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5G use cases: we reveal what 5G is actually capable of

5G use cases
(Image credit: Future)
Complete guide to 5G

(Image credit: Future)

5G technology: how it works
4G vs 5G: how they compare
5G Dangers: the fact and fiction
5G Internet: will it replace fibre
5G security: the full picture
5G speed: guide and tools
5G deals: get the best offers
5G phones: discover the best
5G networks: in the US and UK
5G stocks: investment tips

5G use cases are set to revolutionise how we use technology. And despite 5G sounding like a boring network upgrade, the move from 4G to 5G is actually less like an upgrade, and more like a full-scale transformation (resembling the move from PC to tablet or wearable, rather than PC to laptop).  5G’s increased speed and consistency, as well as latency reduction, promise to disrupt both traditional and digital sectors, paving the way for automated vehicles, smart cities, automated factories, and a new wave of business communications. And there re already some amazing 5G use cases out there.

 Game changing speed 

So what is 5G, exactly? Well on a technical level, it is a network consisting of two parts; the Radio Access Network (RAN) and a core network. The infrastructure converts analogue to digital signals for use by 5G-ready devices.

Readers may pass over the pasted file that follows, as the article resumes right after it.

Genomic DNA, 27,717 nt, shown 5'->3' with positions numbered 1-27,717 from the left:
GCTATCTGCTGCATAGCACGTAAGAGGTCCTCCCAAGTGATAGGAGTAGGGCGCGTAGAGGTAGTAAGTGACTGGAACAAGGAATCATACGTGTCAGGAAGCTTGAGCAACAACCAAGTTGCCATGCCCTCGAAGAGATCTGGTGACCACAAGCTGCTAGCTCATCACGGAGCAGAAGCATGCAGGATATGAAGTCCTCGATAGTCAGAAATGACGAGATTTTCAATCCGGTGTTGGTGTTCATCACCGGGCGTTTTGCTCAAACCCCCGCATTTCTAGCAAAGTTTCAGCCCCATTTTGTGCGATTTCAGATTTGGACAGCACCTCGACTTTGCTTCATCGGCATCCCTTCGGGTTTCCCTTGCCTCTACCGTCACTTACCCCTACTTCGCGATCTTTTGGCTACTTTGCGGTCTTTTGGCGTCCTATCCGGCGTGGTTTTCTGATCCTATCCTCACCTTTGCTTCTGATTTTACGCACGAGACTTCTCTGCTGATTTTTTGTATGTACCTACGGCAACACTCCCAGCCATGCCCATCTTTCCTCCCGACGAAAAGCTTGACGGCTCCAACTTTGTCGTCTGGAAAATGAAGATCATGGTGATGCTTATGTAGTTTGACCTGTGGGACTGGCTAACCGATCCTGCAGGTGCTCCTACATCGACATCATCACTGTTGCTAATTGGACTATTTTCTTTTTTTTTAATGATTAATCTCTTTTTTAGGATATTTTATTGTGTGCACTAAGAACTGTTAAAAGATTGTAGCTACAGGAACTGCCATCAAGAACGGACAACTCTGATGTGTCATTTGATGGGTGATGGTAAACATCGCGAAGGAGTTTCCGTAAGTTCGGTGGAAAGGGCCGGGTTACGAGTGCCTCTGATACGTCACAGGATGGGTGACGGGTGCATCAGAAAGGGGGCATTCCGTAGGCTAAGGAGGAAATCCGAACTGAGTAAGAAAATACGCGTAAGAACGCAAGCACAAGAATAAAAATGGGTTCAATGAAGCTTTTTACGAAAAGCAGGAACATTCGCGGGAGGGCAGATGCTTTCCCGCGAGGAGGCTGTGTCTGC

The radio access network (RAN) will include macro cell tower masts as well as new small cell nodes (using millimetre waves). These will be attached to buildings lampposts, and signs,  allowing for more processing to happen on the edge leading to lower latency in the network, according to Australian information resource, EMF Explained 2.0.     

 5G's radio access network (RAN) will include macro cell tower masts, such as this EE mast in London’s Cheapside.

 5G's radio access network (RAN) will include macro cell tower masts, such as this EE mast in London’s Cheapside.

(Image credit: EE)

The 5G core network will use network function virtualisation (NFV) to manage routing, packet processing, and security as well as Software Defined Networks (SDN) which will allow for better infrastructure scaling, lower redundancy and less hardware, thereby reducing energy requirements.

NFV and SDN will enable network slicing, allowing network operators to separate users, devices and applications that require a different quality of service, according to Robert Keith, technology expert at A10networks.  

 High 5G standards 

To be considered 5G, a network must offer minimum peak download speed of 20 Gb/s, or 2.5 Gigabytes per second (2.5 GB/s), and peak upload speed of 10 Gb/s (or 1.25 GB/s). The standards also require a minimum latency of just 4 milliseconds under ideal conditions. Actual speed will depend on several factors, including network, proximity to node, and device used.  

 Benefits across sectors 

According to small business portal Bytestart, 5G will allow communication between a million devices per square kilometre (compared with 100,000 for 4G). The enabling of these IoT sensors, combined with speed and low latency, will lead to many benefits across a range of business and prosumer activities. 

IoT connectivity will lead to fully integrated smart cities, which will be essential as urban populations grow. The United Nations (UN) predicts that 68 percent of the world’s population will be living in urban areas by 2050, which will place increasing  pressure on our cities, such as pollution, crime, overcrowding, congestion, and social disorder.